Deciding whether to buy a home is like asking someone to dance, said Rob Weagley, chairman of the consumer and family economics department at MU. It can be particularly intimidating for people with low or moderate incomes, who, assuming they won’t qualify, are sometimes reluctant to ask financial professionals about mortgages.
But with the availability of low-interest mortgages and special homeownership programs, families of modest means can stop paying rent and put their money into owning a house.
“Talk to a real estate agent or banker and let them tell you,” Weagley said. “What’s the worst that can happen? They say ‘no.’ You’re no worse off than before. If you don’t ask someone to dance, you’re not going to have anyone to dance with.”
One potential partner is the federally funded Public Housing Home Ownership program. The Columbia Housing Authority, which administers the program, has so far helped six families who make 30 percent or less of Columbia’s median income to purchase their own homes. The housing authority currently has another half-dozen grants available for those who qualify.
Recipients of the grants, which are funded by the U.S. Department of Housing and Urban Development, receive $10,000 to use as a down payment on a mortgage. Participants in the program must still secure a home loan and make monthly mortgage payments without additional assistance.
The housing authority also administers the Section 8 Home Ownership Program, which pays a portion of a family’s monthly mortgage bill, based on a sliding scale, as long as the family qualifies. After the mortgage is paid, the family owns the home.
The need for affordable housing in Columbia has increased steadily, said Courtney Herbst, the acting executive director for the Columbia Housing Authority. In the past few years, more and more people have been seeking help with their rental payments, said Herbst, who is filling in for Doris Chiles, the housing authority’s executive director, while she is on medical leave.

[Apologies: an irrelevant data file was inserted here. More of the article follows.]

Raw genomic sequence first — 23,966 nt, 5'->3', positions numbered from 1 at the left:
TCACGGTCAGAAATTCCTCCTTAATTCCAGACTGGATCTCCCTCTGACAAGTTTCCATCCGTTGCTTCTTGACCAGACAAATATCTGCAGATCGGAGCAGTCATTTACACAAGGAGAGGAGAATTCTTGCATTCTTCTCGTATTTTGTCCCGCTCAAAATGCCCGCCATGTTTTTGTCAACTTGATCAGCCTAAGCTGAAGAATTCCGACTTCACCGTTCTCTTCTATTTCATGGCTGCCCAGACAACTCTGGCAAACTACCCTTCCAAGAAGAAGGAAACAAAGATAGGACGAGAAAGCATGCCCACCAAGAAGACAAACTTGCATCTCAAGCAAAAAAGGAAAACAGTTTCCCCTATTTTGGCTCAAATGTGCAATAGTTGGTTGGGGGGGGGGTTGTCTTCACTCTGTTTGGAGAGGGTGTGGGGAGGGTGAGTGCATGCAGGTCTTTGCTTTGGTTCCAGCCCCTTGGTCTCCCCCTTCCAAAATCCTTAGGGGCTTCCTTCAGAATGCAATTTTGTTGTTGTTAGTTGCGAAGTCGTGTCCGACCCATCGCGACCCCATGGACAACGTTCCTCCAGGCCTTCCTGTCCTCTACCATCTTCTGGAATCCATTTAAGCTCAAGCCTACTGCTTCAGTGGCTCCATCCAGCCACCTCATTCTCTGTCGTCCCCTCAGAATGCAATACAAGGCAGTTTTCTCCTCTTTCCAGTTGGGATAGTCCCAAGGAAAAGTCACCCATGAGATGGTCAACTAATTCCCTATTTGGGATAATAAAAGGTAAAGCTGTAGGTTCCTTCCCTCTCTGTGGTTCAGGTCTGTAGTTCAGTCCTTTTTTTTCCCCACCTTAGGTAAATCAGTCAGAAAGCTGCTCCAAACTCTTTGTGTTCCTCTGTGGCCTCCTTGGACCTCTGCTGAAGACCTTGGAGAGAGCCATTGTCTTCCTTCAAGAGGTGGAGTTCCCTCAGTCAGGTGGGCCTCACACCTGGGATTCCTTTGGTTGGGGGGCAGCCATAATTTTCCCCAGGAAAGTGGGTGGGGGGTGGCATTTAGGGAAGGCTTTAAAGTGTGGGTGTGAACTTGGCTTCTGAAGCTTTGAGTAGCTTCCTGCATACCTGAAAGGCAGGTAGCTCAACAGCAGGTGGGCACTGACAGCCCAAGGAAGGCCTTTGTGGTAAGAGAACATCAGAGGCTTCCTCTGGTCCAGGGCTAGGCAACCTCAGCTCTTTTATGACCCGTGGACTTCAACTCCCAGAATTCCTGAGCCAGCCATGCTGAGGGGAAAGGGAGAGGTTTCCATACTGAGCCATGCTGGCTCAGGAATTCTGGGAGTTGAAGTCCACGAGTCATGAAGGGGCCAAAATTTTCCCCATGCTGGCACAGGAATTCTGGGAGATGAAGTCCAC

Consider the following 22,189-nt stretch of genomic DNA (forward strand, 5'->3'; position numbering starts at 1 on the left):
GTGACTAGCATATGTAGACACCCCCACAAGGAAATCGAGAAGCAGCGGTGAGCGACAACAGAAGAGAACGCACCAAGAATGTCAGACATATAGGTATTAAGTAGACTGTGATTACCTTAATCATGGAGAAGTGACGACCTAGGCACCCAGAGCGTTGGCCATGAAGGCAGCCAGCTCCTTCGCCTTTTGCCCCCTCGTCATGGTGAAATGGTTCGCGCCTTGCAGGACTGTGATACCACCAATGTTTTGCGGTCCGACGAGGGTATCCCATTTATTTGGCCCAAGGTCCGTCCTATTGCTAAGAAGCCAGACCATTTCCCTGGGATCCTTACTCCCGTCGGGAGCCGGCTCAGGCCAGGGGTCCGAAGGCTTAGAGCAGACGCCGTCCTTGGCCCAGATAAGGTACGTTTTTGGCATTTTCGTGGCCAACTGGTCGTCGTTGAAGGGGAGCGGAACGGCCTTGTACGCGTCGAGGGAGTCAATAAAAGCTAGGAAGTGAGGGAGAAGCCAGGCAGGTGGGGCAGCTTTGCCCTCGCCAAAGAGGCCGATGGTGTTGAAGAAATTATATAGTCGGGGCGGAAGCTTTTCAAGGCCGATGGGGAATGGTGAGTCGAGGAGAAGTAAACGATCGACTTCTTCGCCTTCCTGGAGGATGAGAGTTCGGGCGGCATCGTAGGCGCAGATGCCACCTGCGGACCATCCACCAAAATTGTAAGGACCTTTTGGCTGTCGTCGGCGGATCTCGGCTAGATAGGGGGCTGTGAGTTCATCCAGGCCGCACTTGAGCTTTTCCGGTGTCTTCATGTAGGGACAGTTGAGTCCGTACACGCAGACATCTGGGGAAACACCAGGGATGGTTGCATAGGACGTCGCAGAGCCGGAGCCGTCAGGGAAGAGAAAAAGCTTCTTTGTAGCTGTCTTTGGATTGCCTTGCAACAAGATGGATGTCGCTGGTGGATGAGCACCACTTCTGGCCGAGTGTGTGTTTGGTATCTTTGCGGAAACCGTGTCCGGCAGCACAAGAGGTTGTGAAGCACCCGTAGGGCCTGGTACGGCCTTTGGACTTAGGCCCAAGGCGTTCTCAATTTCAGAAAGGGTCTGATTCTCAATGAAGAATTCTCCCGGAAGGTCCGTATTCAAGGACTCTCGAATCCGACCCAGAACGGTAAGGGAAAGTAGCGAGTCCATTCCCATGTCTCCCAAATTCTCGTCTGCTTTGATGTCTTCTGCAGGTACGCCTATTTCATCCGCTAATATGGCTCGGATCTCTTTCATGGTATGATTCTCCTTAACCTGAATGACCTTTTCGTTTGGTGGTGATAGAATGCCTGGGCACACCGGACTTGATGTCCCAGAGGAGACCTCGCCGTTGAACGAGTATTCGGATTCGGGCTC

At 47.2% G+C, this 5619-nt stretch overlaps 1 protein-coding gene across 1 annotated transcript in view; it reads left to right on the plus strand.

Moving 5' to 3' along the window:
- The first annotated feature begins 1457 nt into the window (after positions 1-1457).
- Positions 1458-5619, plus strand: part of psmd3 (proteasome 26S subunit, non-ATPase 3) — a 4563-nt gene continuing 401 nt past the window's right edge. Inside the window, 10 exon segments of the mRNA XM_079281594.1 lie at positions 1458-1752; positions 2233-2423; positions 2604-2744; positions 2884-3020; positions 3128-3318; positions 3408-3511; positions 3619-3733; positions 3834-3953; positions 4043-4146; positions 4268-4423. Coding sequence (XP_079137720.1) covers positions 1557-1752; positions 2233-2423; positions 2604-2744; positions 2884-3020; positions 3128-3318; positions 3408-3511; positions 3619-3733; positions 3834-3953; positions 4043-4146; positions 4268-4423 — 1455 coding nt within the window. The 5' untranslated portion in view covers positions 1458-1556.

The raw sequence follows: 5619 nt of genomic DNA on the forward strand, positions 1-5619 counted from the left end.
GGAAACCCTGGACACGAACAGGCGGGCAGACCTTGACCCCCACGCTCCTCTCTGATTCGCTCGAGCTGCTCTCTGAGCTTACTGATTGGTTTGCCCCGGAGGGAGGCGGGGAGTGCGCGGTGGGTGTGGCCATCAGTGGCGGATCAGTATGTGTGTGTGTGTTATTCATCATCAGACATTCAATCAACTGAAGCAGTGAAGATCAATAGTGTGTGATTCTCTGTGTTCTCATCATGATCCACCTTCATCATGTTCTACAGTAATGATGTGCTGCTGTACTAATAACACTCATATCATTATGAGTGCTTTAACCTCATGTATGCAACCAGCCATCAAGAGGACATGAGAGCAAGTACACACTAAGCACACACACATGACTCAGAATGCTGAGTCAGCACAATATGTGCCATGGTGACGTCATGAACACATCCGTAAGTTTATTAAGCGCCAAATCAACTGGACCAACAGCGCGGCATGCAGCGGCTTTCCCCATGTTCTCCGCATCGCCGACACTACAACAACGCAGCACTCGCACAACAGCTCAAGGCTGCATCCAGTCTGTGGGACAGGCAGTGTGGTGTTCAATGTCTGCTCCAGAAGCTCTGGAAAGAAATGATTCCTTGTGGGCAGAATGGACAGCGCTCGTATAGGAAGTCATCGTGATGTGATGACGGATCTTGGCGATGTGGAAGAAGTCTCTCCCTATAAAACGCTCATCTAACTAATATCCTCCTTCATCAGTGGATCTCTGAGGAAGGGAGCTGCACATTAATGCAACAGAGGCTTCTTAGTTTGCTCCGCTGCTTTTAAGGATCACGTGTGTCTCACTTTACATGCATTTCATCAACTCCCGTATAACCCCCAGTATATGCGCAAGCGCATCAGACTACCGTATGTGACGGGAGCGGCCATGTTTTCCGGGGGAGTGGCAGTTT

More than 300 people are on a waiting list for the Section 8 Rental Assistance Program, which covers all or a portion of the rent in a private apartment. Another 100 people are waiting for an opening at one of the rental properties owned by the housing authority: Paquin Tower, Oak Towers, Bear Creek and the downtown family public housing sites.
Low wages and the high cost of housing contribute to the growing list of those who need help.
“Would you be able to afford a $500 to $600 apartment that’s three bedrooms?” Herbst said. “It’s just not possible.”
The large number of college students in Columbia increases rental costs, Herbst said, because they have the economic means to pay $600 or $700 for three- or four-bedroom apartments or duplexes.
Even if a family has the money for a mortgage, bad credit is an obstacle to homeownership. Just under half of Columbia’s non-college-student population is in renter-occupied dwellings, according to the 2000 Census. Renting is an obvious choice for people who can’t come up with a down payment, although Weagley pointed out that people with bad credit sometimes have to provide three months of rent up front.
Renting offers flexibility and convenience, but the advantages of owning a home are great, Weagley said. Paying a mortgage generates equity, and is almost like making payments to oneself. Owning a home also increases commitment to the neighborhood and provides a good example to children, Weagley said.
A good starter home would be a duplex or condo, Weagley said. With a duplex, the extra income from renting the second unit can alleviate the mortgage burden.
Because real estate agents work on commission, making higher-priced homes more lucrative to sell, Weagley suggests that people with low incomes find an agent who specializes in less-expensive housing.
Controlling spending is essential to saving money for a home and then keeping it. All of the positive psychological benefits of owning a home disappear when owners lose their homes to foreclosure, Weagley said.